News Archive
The Real Deal

Emerging Retail ‘Hoods

June 15, 2004

by: Eric Marx

Retailers flocking to “in-between” neighborhoods and areas expanding their boundaries

In a city where the only constant is change, a diverse slew of up and coming blocks are transforming into swanky shopping destinations. Brokers describe the buzz as an exciting time for nation-wide high-end retailers, home furnishing stores and restaurant chains.
Retailers are filling into “in-between” areas to link disparate neighborhoods from the bottom of the Upper West Side to Canal Street.
“National retailers have finally realized the power of the city,” says Jeffrey Roseman, executive vice president at Newmark New Spectrum Retail.

The blurring and blending is obvious in the West 50s, where Times Square is now linking to Columbus Circle. Downtown, the West Village is hooking up with the Meat Packing District.

In other cases, retail areas are extending their reach. SoHo, for example, is moving further south to Canal Street. Park Avenue South is moving north, edging into Midtown.

At a time when no residential neighborhood is spurned, few retail neighborhoods are undesirable either.

“Every area is now viable in each market of the city,” says Roseman.

Tourists and shoppers heading to the Time Warner Center from Times Square will create new retail opportunities in the 40s and 50s along Broadway and Seventh Avenue, including at buildings like 1775 Broadway between 57th and 58th Streets, Roseman says. The Time Warner building itself has become the “50-yard line for retail,” Roseman says, with leases turning over on nearby Broadway for between $250 to $300 a square foot.

North of Columbus Circle, there’s a drop-off that may turn with the addition of a giant Bed Bath & Beyond at the corner of 64th Street and Broadway opposite Lincoln Center, says Karen Bellantoni, senior managing director at Robert K. Futterman & Associates.

But the long intersections at 65th and 70th Streets make the area difficult for pedestrians to navigate, which makes for a less than ideal retail climate, she says. Further up, Broadway in the high 60s and low 70s is largely settled, and many of the stores will not turn over any time soon.

Along Park Avenue South, Roseman says he sees a push beyond the 23rd Street corridor into the mid- and high 20s — currently a no-man’s land of fast food joints and mom-and-pop shops, with the Sushi Samba and Dos Caminos restaurants pushing the boundary upwards.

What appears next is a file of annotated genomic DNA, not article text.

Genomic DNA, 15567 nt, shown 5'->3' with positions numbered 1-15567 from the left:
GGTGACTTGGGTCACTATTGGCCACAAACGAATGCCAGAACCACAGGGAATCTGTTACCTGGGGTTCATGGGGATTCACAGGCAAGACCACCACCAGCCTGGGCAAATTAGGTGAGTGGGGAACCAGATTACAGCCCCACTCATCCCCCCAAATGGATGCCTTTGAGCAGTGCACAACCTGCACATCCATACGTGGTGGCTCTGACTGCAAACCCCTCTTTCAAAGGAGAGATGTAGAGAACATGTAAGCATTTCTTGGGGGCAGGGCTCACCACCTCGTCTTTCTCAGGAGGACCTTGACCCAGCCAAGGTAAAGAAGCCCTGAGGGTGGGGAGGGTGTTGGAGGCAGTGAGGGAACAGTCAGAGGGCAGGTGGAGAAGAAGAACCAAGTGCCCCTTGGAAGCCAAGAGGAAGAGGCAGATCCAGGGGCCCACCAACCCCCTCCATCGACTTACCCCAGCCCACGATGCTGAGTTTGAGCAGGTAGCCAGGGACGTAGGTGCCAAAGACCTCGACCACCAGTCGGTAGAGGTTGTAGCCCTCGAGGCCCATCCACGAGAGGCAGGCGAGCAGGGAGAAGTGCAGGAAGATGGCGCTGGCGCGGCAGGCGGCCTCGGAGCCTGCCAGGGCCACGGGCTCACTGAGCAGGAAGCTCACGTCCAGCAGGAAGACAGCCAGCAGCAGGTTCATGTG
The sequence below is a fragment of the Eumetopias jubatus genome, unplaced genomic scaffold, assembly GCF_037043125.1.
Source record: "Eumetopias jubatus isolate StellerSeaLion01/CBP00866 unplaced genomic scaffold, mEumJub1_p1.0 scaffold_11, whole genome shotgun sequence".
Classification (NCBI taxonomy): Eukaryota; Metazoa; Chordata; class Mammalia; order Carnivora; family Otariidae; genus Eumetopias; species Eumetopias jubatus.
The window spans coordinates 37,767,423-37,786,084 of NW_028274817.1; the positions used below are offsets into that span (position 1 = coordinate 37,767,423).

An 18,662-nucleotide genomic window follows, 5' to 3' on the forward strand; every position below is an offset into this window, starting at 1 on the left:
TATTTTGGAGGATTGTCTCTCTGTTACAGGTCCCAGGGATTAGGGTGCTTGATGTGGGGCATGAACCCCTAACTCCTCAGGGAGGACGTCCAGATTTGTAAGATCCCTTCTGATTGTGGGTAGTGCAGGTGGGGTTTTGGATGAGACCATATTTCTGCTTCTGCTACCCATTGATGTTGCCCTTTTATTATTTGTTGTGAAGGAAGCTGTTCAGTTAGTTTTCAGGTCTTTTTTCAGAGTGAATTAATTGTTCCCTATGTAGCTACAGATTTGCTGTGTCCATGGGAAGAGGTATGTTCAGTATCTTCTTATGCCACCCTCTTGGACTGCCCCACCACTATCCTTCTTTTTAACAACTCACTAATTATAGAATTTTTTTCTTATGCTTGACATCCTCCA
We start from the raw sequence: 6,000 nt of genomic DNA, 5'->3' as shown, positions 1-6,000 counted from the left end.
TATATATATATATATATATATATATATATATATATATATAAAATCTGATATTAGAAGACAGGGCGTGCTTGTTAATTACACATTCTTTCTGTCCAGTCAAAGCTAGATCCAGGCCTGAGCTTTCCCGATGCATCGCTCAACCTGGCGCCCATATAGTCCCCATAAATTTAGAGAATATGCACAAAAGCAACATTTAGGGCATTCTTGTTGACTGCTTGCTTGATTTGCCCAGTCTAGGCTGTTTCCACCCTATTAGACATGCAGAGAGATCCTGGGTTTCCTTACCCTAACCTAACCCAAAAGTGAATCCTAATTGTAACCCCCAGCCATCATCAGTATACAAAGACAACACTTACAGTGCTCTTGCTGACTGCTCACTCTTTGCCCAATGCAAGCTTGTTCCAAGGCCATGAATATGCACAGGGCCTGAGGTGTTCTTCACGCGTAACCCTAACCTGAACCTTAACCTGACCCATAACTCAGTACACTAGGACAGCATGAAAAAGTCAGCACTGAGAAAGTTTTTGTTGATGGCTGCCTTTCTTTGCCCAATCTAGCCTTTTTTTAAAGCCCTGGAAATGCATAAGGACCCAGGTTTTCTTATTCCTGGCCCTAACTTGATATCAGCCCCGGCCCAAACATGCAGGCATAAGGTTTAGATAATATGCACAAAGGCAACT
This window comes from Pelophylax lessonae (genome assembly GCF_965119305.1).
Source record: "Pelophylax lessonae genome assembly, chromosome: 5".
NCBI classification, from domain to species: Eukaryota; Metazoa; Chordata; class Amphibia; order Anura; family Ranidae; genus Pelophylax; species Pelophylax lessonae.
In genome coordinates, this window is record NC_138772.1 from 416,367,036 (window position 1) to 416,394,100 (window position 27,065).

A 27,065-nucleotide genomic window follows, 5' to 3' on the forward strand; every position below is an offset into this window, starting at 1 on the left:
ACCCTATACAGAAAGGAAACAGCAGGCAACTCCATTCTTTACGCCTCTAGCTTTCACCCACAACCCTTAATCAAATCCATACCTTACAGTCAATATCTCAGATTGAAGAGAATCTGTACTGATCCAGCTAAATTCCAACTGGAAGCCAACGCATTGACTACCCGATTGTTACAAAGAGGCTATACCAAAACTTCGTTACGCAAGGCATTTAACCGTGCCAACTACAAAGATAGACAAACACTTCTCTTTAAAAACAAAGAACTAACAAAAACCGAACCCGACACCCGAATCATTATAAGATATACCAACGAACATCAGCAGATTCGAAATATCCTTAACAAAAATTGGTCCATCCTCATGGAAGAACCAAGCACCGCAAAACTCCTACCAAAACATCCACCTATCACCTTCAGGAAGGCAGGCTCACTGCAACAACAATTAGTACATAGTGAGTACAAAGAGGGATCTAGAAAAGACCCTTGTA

Downtown, Bleecker Street in the West Village is to many minds the hottest retail area right now for cutting-edge fashion. “The quality of the tenants going there has jumped in the last few years and others have followed, creating a real movement,” says Bruce Sinder, president of Sinvin Realty. Both Marc Jacobs and Ralph Lauren have opened stores, with spaces in the area leasing at around $100 a square foot and in some cases going as high as $150 a square foot.

Sinder predicts that the Meat Packing District’s proximity will draw further attention to the area as shoppers and tourists discover the two locales in tandem.

“It’s smaller. It’s downtown. It’s hipper,” says Sinder, “and it’s going to spread to the West Village because with the high-end designers coming to Bleecker, younger designers are going to nearby streets.”

In SoHo, Sinder says there’s been a considerable turnaround, which he attributes to increased local and European tourists returning since Sept. 11 and landlords being more realistic with their prices. In northern SoHo, rents range from $150 to $200 a square foot, with rents below Spring in the south averaging between $75 and $100 a square foot. Sinder says he sees continued expansion below Spring and Broome as mainstream retailers begin to follow Bloomingdale’s and H&M’s lead.

On the other end of Broadway, Richard Hodos, president of Madison HGCD, says there’s reason to believe additional retail may sprout up out of the activity in Union Square and at the Broadway and Houston intersection. “It’s certainly on our radar screen,” Hodos says.
The Lower East Side is more of a question mark and yet national retailers might soon discover it, Hodos says. Clearer is the retail picture in the Financial District, where Hodos says there’s a “paradigm shift” in white-collar jobs moving to the west side, away from the South Street Seaport and Fulton Street.

Retailers are still waiting to see how the Fulton Street Transit Center and the World Financial Center development project play out, and yet the picture is coming into sharper focus, Hodos says. Just this month, Hodos put out an RFP for the Moran’s and Hudson River Club spaces in the Winter Garden atrium in Battery Park City and he says he’s confident he’ll be able to select from among some of the top restaurateurs in the country.